Thirty-one years have passed since the UN General Assembly proclaimed November 20 “Africa Industrialization Day”, but the quest remains elusive.
Limited progress in industrial development has restricted the participation of African countries in international trade to the import of manufacturing goods and export of primary products. But the relatively high share of manufacturing goods in intra-African trade suggests that enhanced intra-regional trade is key to unlocking the industrial potential of the continent. African countries have taken a major step in this direction with the establishment of the African Continental Free Trade Area (AfCFTA).
The challenge facing African countries is not just to industrialize but to do so in an inclusive and sustainable manner. Past industrializations were fuelled by cheap fossil fuels with virtually no legal constraints on their use, even as we learned that fossil fuels account for the majority of global greenhouse gas emissions.
African countries hardly contributed to the emissions, but they are among the most vulnerable to climate change. The traditional path to industrialization will expose the continent to further environmental risk and degradation. So ensuring sustainability is not just a matter of choice but of necessity.
Powering African Industrialization
Sustainable industrial development entails the use of cleaner technologies and production techniques to reduce industrial emissions and waste. However, the use of renewable energy technologies is currently limited in most African countries despite the abundance of solar, wind, geothermal, and hydropower resources. The AfCFTA, even though its implementation has been derailed by the global pandemic, offers the opportunity to overcome some of the barriers to the development and deployment of those technologies.
The Free Trade Area’s negotiations are in two phases covering trade in goods and services, dispute settlement, investment, intellectual property, and competition policy. The first phase, on goods and services, is still in progress. All parties are to liberalize 90% of their tariff lines and reserve the remaining 10% for sensitive and excluded products.
It is imperative that the AfCFTA parties prioritize such products for energy efficiency and renewable energy products for early liberalization. Action on priority services sectors can also promote sustainable industrial development. The liberalization of business services, for example, covers renewable energy services such as solar panel installation, repair, and maintenance. Market access commitments in the relevant sectors will enable African renewable energy companies to provide services across the continent.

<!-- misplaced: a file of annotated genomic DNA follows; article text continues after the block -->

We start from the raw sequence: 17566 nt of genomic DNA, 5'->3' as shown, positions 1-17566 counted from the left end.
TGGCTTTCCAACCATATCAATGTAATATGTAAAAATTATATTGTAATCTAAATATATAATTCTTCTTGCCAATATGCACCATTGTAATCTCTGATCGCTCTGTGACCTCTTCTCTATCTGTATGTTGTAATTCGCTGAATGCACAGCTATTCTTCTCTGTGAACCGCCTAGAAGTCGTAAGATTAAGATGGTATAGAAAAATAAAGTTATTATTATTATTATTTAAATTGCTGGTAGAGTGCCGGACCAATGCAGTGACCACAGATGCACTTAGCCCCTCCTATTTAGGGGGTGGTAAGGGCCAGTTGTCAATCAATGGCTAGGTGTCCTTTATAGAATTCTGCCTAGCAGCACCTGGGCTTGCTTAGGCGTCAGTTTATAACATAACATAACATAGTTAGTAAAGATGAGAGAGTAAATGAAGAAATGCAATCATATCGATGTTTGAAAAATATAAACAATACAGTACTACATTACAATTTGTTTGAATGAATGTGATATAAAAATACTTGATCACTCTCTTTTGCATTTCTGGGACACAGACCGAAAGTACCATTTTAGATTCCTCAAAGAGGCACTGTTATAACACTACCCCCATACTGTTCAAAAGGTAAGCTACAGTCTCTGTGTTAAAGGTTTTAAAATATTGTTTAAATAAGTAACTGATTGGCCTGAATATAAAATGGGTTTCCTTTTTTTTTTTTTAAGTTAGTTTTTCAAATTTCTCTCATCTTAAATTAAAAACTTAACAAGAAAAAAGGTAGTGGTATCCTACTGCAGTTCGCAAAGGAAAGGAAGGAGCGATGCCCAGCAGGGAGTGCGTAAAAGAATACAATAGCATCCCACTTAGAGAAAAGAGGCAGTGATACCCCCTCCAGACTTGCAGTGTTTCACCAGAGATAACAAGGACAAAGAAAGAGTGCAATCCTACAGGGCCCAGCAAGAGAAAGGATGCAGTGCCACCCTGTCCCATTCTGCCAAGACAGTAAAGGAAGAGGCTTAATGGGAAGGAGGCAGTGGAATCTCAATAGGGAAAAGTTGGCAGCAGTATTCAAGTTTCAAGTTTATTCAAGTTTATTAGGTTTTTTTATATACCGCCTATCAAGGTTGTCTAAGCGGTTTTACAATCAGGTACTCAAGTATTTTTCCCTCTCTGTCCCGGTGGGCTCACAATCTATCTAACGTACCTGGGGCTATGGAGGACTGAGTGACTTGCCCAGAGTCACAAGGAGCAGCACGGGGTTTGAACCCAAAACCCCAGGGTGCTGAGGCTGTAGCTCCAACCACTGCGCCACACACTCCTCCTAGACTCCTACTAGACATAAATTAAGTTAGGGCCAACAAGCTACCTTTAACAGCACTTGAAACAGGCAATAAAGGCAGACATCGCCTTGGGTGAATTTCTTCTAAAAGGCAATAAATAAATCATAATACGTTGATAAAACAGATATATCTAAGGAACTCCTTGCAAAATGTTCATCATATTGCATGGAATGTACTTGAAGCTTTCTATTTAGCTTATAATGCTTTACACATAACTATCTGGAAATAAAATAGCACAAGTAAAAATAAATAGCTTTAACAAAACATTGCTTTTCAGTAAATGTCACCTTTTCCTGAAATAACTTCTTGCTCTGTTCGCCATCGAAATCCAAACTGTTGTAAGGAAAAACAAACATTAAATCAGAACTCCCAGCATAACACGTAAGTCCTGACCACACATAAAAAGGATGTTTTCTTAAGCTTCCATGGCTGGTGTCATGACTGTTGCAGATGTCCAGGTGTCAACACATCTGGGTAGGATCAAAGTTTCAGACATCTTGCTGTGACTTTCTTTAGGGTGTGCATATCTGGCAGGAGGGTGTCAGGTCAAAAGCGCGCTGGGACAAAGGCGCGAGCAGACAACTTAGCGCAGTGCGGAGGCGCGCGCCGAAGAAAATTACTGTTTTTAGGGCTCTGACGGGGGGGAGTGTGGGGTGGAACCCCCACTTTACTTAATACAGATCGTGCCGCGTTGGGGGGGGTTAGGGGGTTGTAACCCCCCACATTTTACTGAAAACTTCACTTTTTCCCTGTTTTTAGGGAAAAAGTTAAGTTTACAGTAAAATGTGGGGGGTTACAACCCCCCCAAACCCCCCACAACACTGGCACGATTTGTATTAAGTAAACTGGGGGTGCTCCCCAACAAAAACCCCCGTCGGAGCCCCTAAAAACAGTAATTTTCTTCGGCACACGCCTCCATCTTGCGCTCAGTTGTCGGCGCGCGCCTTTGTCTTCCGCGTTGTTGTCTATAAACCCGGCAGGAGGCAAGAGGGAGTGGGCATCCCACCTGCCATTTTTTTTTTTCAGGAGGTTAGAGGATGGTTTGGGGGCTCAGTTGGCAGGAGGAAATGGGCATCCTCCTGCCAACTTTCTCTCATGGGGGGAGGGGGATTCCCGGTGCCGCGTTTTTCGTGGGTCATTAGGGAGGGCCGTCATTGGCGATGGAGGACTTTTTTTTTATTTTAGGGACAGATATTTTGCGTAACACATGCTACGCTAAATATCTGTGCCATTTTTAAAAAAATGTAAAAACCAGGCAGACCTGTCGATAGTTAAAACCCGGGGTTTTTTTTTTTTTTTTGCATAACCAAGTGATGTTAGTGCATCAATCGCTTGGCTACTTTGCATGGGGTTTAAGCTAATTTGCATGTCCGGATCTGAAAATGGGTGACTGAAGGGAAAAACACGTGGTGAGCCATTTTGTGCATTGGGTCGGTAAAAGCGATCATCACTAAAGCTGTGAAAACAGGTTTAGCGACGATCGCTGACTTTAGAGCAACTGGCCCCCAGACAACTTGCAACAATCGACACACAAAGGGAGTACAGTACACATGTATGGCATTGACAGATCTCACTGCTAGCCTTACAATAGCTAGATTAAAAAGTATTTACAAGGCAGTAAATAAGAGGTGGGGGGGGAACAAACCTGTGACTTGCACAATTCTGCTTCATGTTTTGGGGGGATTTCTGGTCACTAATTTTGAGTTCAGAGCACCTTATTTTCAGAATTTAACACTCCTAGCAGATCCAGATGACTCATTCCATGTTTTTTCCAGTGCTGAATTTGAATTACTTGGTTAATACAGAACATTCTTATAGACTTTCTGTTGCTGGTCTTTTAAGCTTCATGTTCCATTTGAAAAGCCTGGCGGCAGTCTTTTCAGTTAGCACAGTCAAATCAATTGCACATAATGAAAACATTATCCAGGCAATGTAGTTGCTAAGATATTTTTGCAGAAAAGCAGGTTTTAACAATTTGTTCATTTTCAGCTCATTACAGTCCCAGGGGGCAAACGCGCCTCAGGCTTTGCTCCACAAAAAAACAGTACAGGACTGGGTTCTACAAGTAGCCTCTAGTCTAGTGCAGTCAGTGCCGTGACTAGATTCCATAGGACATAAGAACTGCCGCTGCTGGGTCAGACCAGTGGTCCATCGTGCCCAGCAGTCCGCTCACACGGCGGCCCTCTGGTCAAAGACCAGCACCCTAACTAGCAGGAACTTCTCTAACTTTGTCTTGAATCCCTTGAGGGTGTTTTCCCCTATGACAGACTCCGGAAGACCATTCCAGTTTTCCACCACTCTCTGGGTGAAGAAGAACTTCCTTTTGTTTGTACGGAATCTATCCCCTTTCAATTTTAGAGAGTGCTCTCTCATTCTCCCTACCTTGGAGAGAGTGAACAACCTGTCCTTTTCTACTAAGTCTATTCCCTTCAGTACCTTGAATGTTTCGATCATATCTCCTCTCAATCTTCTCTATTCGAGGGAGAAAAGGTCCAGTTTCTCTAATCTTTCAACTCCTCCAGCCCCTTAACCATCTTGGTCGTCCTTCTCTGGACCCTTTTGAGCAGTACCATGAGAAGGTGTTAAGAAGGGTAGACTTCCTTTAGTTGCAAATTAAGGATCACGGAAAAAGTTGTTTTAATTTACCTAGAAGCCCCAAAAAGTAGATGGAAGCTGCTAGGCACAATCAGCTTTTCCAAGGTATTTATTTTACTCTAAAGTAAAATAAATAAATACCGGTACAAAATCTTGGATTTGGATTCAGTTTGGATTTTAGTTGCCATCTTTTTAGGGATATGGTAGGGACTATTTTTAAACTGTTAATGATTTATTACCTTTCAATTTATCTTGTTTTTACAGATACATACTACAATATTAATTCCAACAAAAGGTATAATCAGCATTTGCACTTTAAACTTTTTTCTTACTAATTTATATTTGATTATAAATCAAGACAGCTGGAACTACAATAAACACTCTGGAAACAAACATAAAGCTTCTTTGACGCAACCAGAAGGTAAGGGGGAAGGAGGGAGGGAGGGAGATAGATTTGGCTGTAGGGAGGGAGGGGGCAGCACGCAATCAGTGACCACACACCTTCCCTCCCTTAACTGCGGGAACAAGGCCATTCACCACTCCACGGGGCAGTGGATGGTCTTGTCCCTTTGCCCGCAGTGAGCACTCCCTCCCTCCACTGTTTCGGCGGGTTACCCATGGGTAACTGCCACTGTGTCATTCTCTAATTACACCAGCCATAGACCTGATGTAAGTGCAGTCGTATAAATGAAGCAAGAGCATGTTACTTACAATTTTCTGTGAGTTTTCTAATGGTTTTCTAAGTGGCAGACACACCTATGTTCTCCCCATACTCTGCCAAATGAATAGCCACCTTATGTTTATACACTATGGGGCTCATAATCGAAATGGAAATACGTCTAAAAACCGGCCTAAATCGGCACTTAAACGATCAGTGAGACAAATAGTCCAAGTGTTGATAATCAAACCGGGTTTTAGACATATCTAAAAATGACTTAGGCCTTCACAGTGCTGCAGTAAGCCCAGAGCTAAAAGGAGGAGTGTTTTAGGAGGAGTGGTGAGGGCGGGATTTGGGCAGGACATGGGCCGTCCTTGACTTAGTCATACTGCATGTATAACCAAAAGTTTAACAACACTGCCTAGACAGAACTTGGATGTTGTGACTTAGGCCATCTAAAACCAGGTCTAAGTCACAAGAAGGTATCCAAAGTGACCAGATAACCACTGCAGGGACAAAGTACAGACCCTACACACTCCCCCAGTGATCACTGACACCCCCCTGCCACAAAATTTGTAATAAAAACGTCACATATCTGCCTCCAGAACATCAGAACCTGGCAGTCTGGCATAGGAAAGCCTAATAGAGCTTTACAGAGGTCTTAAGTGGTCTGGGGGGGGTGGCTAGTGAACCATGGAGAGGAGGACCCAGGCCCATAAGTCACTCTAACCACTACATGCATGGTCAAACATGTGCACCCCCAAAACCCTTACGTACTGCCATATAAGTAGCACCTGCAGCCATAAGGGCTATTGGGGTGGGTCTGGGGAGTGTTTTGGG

The second phase negotiations — covering investment, intellectual property rights, and competition — allow African countries can incorporate sustainability into their regional investment, competition, and intellectual property regimes.
Securing Industrial Policy Space
The AfCFTA should also play a role in securing green industrial policy space for African economies.
Subsidies and infant industry protection have been key to past industrializations. However, the “kicking the ladder away” approach of industrial economies and the ascendancy of neoliberal views forced these industrial policies out of fashion, and also out of law, over the past few decades.
Industrial policies are back, but constraints against their adoption are ingrained into and reinforced by international economic agreements of the last few decades. Most African countries are parties to international accords that tie their hands against the adoption of industrial policy instruments. Multilateral arrangements, such as the Agreement on Subsidies and Countervailing Measures, restrict the use of such instruments.
African countries should cooperate under the umbrella of the AfCFTA to demand more green policy space in international economic agreements. One of the key promises of the Free Trade Area is to enable African countries “speak with one voice and act collectively” to promote the common interests and positions of African countries in the international arena.
While it lacks a common external trade policy, nothing prevents the AfCFTA from serving as a forum for coordination of this policy, at least in areas where there is an apparent common interest.
A Time for Sustainability
The AfCFTA offers African countries the opportunity to advance their sustainable industrialization by creating a single and integrated continental market. But seizing this opportunity requires the removal of barriers to intra-regional trade and investment in sustainable energy technologies.
This also requires a concerted effort to secure green industrial policy space for development of a competitive African industry that produces sustainable energy technologies such as solar panels and cells, wind turbines, and wind towers.
Sustainability has not featured explicitly in the AfCFTA negotiations so far. But, with negotiations on market access commitments ongoing, this is the vital time for the greening of the AfCFTA.